A YK artist’s close brush with a great Canadian art family

In a Toronto apartment, with Tom Thomson’s portrait reflecting off the glass table where they sat, Yellowknife artist Robbie Craig and a descendant of the iconic Canadian painter shared a moment, and a paintbrush, together last summer.

Greg Thomson, the great-great nephew of the fabled Thomas John Thomson – who inspired the artists who eventually formed the Group of 7 before his mysterious death in 1917 – discovered Craig’s Northern Projects website and became a fan. Last May, he contacted him on Facebook to say he liked his work.

“His stuff reminded me of an Aboriginal Lawren Harris,” says Thomson. “I loved  his style of painting and the way he interpreted landscapes and told him so. I then mentioned my connection to Tom and it kind of went from there.”

Like so many Canadian artists, Craig, who teaches phys-ed in Behchoko, and paints stylistic northern scenes from his kitchen studio in Yellowknife, says he’s been influenced by Tom Thomson and the Group of 7.

This past summer, he suggested he and Greg Thomson go for coffee while he was back in Ontario visiting at his family farm. Former Yellowknife photographer Dave Brosha was holding a workshop at the farm, and that’s where Craig met photographer Paul Nelson.

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“I told Paul I was going to go meet Greg Thomson. I said, ‘I’m going to put him on the spot and I’m going to ask him if he’ll paint with me’ and Paul said, ‘what!’ He asked if I’d mind if he came along and took photographs, and I said sure.”

The pair met Thomson at a Second Cup in Toronto. Craig describes him as a “super tall, 58-year-old with a shaved head, earrings and covered in tattoos.” They hit it off and went back to Thomson’s apartment, where the poet and collector of music and “spooky art” was surprised when Craig pulled out his paints and asked if he’d mind working on a tree with him.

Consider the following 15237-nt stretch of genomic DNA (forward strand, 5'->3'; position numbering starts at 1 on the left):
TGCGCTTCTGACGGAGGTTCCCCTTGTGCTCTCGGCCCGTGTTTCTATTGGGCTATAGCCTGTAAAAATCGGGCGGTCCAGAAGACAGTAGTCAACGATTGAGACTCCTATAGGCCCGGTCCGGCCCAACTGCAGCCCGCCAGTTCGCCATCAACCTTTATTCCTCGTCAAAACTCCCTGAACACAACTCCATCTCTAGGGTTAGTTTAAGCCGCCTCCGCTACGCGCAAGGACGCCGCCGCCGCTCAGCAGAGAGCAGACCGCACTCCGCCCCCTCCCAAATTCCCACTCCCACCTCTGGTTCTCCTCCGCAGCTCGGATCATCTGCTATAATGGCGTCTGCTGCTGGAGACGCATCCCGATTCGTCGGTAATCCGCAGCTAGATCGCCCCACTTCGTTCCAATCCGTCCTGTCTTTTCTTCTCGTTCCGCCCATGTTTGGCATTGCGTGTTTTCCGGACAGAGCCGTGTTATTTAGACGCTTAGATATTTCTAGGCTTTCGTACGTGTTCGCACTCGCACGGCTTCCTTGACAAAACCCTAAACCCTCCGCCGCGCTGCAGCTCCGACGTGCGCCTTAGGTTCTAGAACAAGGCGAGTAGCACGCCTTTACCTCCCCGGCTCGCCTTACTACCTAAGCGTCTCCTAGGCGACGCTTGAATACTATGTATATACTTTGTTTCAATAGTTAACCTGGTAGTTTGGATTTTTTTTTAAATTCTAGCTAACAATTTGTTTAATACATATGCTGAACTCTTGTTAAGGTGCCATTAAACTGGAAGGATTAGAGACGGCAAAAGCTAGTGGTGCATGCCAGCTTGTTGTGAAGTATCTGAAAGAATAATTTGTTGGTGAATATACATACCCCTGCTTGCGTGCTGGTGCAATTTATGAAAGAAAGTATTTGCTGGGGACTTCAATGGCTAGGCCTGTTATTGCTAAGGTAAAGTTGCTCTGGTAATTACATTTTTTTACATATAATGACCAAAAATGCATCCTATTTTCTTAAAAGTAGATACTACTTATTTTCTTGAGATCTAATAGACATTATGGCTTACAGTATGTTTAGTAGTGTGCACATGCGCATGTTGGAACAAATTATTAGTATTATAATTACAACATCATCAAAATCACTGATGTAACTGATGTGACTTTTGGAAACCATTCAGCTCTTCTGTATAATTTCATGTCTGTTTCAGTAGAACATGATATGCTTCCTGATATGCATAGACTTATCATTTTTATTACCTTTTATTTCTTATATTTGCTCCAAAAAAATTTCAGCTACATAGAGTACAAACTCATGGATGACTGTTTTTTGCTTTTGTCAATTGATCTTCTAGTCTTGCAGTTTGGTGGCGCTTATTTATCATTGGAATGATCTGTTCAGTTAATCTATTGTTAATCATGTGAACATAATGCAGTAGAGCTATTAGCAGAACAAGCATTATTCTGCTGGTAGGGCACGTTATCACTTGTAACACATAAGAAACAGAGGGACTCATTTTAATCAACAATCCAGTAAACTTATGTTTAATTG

“He kind of laughed and said ‘I’m not much of a painter.’ He wasn’t quite happy with what he did, and I told him I’d never sell the painting or make prints of it,” says Craig.

“I have absolutely no artistic talent, as Robbie can attest,” says Thomson. “He even had to fix up my signature.”

Craig also gave him several of his own prints as a gift and then Thomson showed him an old family photo of himself as a child with his father Ian, his grandfather George, and his great-grandfather George, who was Tom Thomson’s oldest sibling.

Right to left: Greg Thomson, his father Ian, his grandfather George and his great-grandfather George. | photo courtesy Greg Thomson

A lawyer who took up painting in 1906, George Thomson became a renowned artist of his time, and was the first family member to arrive at Canoe Lake in Algonquin Park after receiving news that his brother had gone fishing, and his canoe returned within hours, empty. Tom Thomson’s body surfaced more than a week later, but his death, and the movements of the art he left behind, have remained a mystery for almost a century.

Craig says he was told George Thomson went through all of his brother’s paintings and decided what’s good, what wasn’t, and burned the rest. In the last few years, Tom Thomson paintings have fetched more than a million dollars at auction.

“I have six or seven of George’s paintings here, and I laid them out on a bed and I told Robbie to pick one out,” says Thomson. “He chose one and my only stipulation was that he can’t ever sell it. We have about 30 or 40 between my sis and I, and our grandfather and father told us we were never allowed to sell them.

“Quite frankly, he painted those later in life – he lived to be about 95 – and they’re not the best stuff he’s ever done. I knew from the brief time we spent together that Robbie would treasure it, and it meant so much to him. I never give any away but sometimes art picks the person and it certainly picked him.”

Craig chose a painting called “A Placid Scene” which reminded him of his family cottage.

He’ says he’s soaking up the art network that’s growing around him thanks to social media.

“Besides going to a museum or getting books, how do you connect yourself to some of these iconic painters?” he says. “It’s all kind of wild.”

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